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Mutual Wattle Ornaments in the South Island Saddleback (Philesturnus carunculatus) Function as Armaments
- Lloyd‐Jones, David J., Briskie, James V., Fusani, L.
- Ethology 2016 v.122 no.1 pp. 61-71
- blood, engorgement, females, males, ornamental birds, ornamental value, sexual selection, territoriality, wattles, New Zealand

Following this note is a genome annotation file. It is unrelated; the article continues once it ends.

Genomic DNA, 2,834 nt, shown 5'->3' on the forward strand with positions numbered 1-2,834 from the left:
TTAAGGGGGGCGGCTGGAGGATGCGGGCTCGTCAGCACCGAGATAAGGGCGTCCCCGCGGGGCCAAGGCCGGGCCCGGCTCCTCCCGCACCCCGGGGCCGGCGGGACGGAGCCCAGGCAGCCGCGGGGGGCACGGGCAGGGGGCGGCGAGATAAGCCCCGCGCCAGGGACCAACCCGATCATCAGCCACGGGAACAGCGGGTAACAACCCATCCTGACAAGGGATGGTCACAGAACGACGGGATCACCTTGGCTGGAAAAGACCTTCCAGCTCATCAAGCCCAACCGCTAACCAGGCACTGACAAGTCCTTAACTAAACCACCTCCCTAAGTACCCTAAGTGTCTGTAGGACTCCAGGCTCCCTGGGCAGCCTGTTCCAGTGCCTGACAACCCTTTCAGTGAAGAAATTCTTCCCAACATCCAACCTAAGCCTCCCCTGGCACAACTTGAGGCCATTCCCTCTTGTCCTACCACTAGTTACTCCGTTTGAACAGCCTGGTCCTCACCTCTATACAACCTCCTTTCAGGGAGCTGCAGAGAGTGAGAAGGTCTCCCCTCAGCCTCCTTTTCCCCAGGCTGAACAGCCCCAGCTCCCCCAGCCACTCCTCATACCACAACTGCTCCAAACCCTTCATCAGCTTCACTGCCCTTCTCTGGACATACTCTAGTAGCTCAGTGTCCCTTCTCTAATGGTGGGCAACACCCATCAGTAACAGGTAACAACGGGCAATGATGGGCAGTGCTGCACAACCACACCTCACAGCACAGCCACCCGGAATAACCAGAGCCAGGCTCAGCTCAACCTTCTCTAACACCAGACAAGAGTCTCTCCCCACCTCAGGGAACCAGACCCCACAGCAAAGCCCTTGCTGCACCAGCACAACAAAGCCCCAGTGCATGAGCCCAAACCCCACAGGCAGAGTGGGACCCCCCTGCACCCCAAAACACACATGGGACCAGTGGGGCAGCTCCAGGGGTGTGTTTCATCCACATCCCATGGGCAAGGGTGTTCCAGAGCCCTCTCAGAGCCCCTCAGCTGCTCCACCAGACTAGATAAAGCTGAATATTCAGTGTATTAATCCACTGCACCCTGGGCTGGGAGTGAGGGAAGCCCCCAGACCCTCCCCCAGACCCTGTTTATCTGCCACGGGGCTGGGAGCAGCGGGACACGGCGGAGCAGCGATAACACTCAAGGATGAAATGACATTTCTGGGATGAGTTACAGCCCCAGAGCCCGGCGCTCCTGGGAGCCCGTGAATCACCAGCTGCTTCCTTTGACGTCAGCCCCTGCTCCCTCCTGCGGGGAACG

- Many birds have ornamental traits that are expressed in both sexes. Wattles—colorful fleshy structures that hang from the lower bill—are frequent among birds, but remain poorly understood and are generally presumed to be under sexual selection. The South Island saddleback (Philesturnus carunculatus) is an endangered bird endemic to New Zealand in which both males and females possess wattles. We used behavioral observations, morphological measures, and a playback experiment to investigate the role of wattles in saddlebacks during territorial encounters. Wattles were monomorphic when controlled for body mass, and became engorged with blood in both sexes during visual displays. In a playback experiment using male song, wattle engorgement was significantly associated with territorial intrusions in males but not in females. However, female wattle engorgement was significantly more likely during playback experiments in the absence of their mate, suggesting wattles are used in territorial defense by both sexes. The markedly similar use of wattles by both males and females in visual displays as a response to territorial intrusions supports the hypothesis that these elaborate structures function in part as armaments.